Week 5-  
1. Alan Dawley, “Progressive Statecraft,” “The Dynamics of Total War,” and “Response to Revolution,” Struggles for Justice, 139-253.

2. (r)Cecilia Elizabeth O’Leary, “’My Country Right or Wrong’: World War I and the Paradox of American Patriotism,” To Die For: The Paradox of American Patriotism (Princeton University Press, 1999), 220-245.

Week 6-
1. Alan Dawley, “Restoration by Repression” and “The New Era of Corporate Capitalism,” Struggles for Justice, 254-333.

2. (r)Edward Larson, “Digging Up Controversy,” Summer for the Gods: The Scopes Trial and America’s Continuing Debate Over Science and Religion (Harvard University Press, 1997), 11-30.

3. (r)Lizabeth Cohen, “Ethnicity in the New Era,” Making a New Deal: Industrial Workers in Chicago, 1919-1939 (Cambridge University Press, 1990), 54-97.

4. Robert Norrell, “The Syncopated Rythym,” The House I Live In: Race in the American Century (Oxford University Press, 2005), 74-108.

5. Roland Marchand, “Apostles for Modernity,” Advertising the American Dream: Making Way for Modernity, 1920-1940 (University of California Press, 1986), 1-24.

Week 7-
1. Alan Dawley, “Managing the Depression: Hoover and Roosevelt” and “Rendezvous with Destiny,” Struggles for Justice, 334-408.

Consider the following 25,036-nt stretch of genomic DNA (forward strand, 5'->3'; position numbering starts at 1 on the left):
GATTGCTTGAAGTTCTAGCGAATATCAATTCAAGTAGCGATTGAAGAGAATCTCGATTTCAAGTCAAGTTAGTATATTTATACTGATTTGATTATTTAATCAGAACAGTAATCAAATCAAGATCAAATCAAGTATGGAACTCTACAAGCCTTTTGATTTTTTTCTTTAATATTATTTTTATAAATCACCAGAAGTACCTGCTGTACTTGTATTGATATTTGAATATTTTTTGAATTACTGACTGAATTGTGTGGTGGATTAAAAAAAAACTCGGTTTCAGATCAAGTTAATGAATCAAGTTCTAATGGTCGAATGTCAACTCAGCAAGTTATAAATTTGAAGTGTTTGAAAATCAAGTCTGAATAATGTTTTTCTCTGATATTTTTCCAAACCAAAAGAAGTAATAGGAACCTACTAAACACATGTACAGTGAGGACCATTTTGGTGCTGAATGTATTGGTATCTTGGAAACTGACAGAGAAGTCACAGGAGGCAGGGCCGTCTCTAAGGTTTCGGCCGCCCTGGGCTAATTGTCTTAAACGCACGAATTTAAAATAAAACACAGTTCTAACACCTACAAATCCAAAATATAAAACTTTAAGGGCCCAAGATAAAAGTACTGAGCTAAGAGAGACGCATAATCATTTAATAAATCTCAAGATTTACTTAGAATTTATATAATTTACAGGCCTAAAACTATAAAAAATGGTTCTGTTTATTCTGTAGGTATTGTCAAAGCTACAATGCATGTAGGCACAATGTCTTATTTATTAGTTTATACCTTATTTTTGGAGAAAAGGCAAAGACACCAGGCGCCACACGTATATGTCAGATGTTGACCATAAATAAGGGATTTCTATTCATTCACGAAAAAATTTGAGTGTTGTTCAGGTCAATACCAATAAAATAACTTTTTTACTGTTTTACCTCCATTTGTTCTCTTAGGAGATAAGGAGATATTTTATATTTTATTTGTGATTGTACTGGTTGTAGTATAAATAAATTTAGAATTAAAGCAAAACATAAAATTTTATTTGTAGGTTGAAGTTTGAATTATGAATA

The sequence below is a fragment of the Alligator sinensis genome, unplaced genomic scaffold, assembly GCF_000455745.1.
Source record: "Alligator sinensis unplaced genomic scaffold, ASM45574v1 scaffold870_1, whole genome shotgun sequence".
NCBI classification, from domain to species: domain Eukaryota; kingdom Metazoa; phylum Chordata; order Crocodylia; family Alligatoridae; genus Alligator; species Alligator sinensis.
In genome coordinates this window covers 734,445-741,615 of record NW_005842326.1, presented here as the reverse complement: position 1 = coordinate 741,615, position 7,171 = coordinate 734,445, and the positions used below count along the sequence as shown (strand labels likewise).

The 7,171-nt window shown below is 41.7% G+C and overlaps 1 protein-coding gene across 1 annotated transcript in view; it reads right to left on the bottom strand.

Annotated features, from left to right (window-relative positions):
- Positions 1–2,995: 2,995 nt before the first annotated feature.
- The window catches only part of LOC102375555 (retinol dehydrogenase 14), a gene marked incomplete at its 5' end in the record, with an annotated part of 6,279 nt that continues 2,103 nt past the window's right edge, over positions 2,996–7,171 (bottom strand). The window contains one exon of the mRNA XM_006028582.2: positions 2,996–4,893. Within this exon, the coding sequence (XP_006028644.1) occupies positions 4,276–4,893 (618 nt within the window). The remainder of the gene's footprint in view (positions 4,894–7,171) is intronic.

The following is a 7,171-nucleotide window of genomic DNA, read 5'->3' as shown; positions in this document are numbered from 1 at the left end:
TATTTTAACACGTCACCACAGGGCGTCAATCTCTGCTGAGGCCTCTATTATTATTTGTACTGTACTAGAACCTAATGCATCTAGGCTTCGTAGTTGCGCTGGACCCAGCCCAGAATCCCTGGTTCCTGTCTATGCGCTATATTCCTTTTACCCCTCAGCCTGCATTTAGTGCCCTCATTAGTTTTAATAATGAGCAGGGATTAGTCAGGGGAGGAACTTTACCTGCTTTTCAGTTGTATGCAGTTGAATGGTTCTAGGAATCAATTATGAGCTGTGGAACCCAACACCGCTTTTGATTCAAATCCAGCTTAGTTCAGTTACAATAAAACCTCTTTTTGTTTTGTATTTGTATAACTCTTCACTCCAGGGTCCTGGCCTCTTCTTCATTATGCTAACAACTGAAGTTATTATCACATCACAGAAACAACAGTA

2. Nelson Lichtenstein, “Reconstructing the 1930s,” State of the Union, 20-53.

Week 8-         
1. (r)Linda Gordon, “New Deal Social Movements and Popular Pressure for Welfare,” Pitied But Not Entitled: Single Mothers and the History of Welfare (Harvard University Press, 1994), 209-251.

2. (r)Jennifer Klein, “The New Deal Struggle: Insurers, Employers, and the Politics of Social Security, 1933-1940,” For All These Rights: Business, Labor, and the Shaping of America’s Public-Private Welfare State (Princeton University Press, 2003), 78-115.

Week 9-
1. Nelson Lichtenstein, “Citizenship at Work,” State of the Union, 54-97.

 2. (r)David Kennedy, “The Cauldron of the Home Front,” Freedom From Fear: The American People in Depression of War, 1929-1945 (Oxford University Press, 1999, 746-797.

3. Walter LaFeber, “Open Doors, Iron Curtains (1941-1945),” America , Russia, and the Cold War, 9-32.

4. Wendy Wall, “’The House I Live In,’” Inventing the “American Way”: The Politics of Consensus from the New Deal to the Civil Rights Movement (Oxford University Press, 2008), 132-159.

Week 10-
1. Walter LaFeber, “The ‘Different World’ of NSC-68 (1948-1950),” “Korea: The War for Both Asia and Europe (1950-1951)” and “A Different Cold War (1953-1955),” America , Russia, and the Cold War, 83-131, 151-175.

 2. (r)Allan Winkler, “Strategy, Weaponry, and the Early Arms Race,” Life Under a Cloud: American Anxiety About the Atom (Oxford University Press, 1993), 57-83.

3. (r)Paul Boyer, “Nuclear War in the Writings of Bible-Prophecy Popularizers,” Fallout: A Historian Reflects on America’s Half-Century Encounter with Nuclear Weapons (Ohio State University Press, 1998), 129-161.

4. (r)Alan Brinkley, “The Illusion of Unity in Cold War Culture,”  Peter Kuznick and James Gilbert eds., Rethinking Cold War Culture (Smithsonian Institution Press, 2001), 61-73.

Week 11-
1. Walter LaFeber, “A New Containment: The Rise and Fall of Détente (1966-1976),” America , Russia, and the Cold War, 267-298.

2. Nelson Lichtenstein, “A Labor-Management Accord?,” State of the Union, 98-140.